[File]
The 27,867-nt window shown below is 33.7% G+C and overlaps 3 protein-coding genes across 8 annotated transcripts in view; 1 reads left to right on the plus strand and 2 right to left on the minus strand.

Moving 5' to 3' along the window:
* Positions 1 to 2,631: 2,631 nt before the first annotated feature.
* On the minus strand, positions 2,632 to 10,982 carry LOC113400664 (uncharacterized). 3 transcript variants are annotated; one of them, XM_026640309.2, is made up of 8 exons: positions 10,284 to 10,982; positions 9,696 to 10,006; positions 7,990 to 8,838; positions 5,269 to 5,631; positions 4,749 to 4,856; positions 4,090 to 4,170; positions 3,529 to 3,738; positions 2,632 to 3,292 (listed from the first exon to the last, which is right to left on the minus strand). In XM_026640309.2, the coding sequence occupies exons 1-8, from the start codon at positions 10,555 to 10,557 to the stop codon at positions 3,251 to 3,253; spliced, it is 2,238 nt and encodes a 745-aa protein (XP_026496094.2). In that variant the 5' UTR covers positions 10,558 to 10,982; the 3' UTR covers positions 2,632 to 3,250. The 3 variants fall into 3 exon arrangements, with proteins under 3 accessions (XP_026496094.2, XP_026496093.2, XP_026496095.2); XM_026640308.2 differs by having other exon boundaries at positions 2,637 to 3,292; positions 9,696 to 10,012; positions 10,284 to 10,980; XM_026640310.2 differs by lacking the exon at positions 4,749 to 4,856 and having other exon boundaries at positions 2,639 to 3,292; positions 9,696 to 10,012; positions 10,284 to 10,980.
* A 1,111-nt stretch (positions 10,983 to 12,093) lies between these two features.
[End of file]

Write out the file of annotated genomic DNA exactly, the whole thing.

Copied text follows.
The 27,867-nt window shown below is 33.7% G+C and overlaps 3 protein-coding genes across 8 annotated transcripts in view; 1 reads left to right on the plus strand and 2 right to left on the minus strand.

Moving 5' to 3' along the window:
* Positions 1 to 2,631: 2,631 nt before the first annotated feature.
* On the minus strand, positions 2,632 to 10,982 carry LOC113400664 (uncharacterized). 3 transcript variants are annotated; one of them, XM_026640309.2, is made up of 8 exons: positions 10,284 to 10,982; positions 9,696 to 10,006; positions 7,990 to 8,838; positions 5,269 to 5,631; positions 4,749 to 4,856; positions 4,090 to 4,170; positions 3,529 to 3,738; positions 2,632 to 3,292 (listed from the first exon to the last, which is right to left on the minus strand). In XM_026640309.2, the coding sequence occupies exons 1-8, from the start codon at positions 10,555 to 10,557 to the stop codon at positions 3,251 to 3,253; spliced, it is 2,238 nt and encodes a 745-aa protein (XP_026496094.2). In that variant the 5' UTR covers positions 10,558 to 10,982; the 3' UTR covers positions 2,632 to 3,250. The 3 variants fall into 3 exon arrangements, with proteins under 3 accessions (XP_026496094.2, XP_026496093.2, XP_026496095.2); XM_026640308.2 differs by having other exon boundaries at positions 2,637 to 3,292; positions 9,696 to 10,012; positions 10,284 to 10,980; XM_026640310.2 differs by lacking the exon at positions 4,749 to 4,856 and having other exon boundaries at positions 2,639 to 3,292; positions 9,696 to 10,012; positions 10,284 to 10,980.
* A 1,111-nt stretch (positions 10,983 to 12,093) lies between these two features.